I mixed transparent raw sienna, quinacridone red, hansa yellow, and zinc white to paint the baby's skin. After it was all mixed, I thought it was too dark, so I mixed some purple into it. Purple is the complement to orange, so it tones it down.
I mixed some more of my fleshtone that I'd used for the baby and mixed that into some gray that I made by mixing zinc white and ivory black. I used this color to block in the baby's scalp. Then I mixed some more gray and mixed some van dyke brown that I'd saved into that, and, using a liner brush, I painted on strands of hair. Lastly, I painted on zinc white with a filbert brush.
For the sleeves and hood baby's sweatshirt, I mixed a color that was mostly zinc white with some ultramarine blue, and, using a filbert brush, blocked in where this color went. I added varying degrees of ultramarine to this original color to make the shading for the folds, starting with the lightest shade, other than the base of course, and going darker.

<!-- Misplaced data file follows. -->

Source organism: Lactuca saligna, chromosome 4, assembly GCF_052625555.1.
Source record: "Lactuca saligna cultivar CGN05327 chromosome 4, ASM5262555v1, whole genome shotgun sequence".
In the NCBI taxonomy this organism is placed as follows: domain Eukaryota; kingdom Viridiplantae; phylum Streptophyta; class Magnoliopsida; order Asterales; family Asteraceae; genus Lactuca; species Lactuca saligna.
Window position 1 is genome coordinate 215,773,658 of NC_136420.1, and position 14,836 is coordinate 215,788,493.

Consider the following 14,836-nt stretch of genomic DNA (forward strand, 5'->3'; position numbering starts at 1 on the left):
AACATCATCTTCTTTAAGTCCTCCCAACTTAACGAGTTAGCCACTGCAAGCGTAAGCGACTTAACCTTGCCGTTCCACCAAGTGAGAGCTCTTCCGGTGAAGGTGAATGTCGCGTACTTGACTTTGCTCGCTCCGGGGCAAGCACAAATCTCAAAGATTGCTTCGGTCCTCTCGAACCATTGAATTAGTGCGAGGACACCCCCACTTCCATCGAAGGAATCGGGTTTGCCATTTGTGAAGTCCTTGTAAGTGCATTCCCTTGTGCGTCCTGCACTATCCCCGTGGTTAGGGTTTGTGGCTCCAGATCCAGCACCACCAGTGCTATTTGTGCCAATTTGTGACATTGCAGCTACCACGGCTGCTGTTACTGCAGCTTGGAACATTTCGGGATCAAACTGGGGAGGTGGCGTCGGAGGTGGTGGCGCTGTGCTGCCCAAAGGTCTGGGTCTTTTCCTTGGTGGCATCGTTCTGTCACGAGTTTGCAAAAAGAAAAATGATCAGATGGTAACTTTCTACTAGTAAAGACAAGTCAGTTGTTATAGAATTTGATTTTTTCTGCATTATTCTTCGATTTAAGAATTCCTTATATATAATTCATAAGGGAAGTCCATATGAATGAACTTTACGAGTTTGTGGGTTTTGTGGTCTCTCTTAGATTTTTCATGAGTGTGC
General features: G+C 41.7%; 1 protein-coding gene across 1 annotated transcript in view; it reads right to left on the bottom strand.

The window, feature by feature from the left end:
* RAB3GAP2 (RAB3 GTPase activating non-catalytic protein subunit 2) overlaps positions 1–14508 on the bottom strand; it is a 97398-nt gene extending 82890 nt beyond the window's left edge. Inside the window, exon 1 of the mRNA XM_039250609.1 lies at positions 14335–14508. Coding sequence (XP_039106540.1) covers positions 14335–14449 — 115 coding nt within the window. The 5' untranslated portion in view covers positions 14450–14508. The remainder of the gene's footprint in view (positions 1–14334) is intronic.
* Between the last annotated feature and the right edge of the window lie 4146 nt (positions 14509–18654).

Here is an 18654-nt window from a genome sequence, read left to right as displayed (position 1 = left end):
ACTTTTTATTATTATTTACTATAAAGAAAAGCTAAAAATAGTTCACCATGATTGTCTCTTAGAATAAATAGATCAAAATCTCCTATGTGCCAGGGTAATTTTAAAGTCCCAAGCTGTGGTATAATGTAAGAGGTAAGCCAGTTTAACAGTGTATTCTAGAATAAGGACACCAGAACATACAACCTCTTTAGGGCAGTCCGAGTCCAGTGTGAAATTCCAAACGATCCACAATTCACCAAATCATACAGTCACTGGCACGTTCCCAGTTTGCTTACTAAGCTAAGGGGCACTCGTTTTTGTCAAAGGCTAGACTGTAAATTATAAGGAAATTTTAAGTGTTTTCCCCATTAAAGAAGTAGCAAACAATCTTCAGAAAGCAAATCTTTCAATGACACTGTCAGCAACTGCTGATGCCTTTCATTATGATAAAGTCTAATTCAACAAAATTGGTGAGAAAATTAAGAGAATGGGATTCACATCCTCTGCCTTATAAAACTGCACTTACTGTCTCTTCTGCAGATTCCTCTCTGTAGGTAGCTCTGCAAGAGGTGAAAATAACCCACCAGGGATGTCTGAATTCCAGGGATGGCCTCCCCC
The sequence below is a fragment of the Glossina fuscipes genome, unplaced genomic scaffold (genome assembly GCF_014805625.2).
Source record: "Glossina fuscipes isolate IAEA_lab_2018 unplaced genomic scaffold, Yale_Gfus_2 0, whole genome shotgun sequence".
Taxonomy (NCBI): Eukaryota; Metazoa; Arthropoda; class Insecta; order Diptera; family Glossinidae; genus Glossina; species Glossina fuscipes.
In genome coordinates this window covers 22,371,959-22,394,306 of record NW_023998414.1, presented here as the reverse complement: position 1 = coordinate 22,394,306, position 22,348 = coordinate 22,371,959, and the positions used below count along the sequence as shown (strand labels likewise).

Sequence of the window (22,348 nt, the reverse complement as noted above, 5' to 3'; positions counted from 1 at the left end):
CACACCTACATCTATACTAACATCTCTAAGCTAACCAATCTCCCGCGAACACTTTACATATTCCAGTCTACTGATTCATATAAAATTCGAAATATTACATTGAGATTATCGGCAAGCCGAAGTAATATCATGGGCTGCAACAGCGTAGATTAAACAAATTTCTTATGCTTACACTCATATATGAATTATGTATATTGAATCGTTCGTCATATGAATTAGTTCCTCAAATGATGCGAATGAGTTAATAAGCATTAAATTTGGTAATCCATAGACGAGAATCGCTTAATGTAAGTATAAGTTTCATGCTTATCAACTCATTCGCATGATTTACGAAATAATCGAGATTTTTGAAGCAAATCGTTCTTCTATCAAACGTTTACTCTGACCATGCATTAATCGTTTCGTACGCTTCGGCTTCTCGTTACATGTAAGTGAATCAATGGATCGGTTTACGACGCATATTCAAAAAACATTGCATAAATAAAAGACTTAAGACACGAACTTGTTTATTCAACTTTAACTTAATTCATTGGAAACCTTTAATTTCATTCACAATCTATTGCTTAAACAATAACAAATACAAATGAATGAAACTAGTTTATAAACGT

I decided the woman's skin needed some adjustments, so I glazed purple to town down the yellow, quinacridone red mixed with green, and transparent raw sienna all over her face and neck. Then I mixed some of my green-red shade into the transparent raw sienna and painted a sideways v on her forehead and a vertical curved line under her left cheekbone.
For the patches on the baby's sweatshirt, I used cadmium yellow medium mixed with titanium white, cadmium red medium, and prussian blue.
After making some adjustments to the baby's leg, here's the finished piece.
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Painter of portraits and wildlife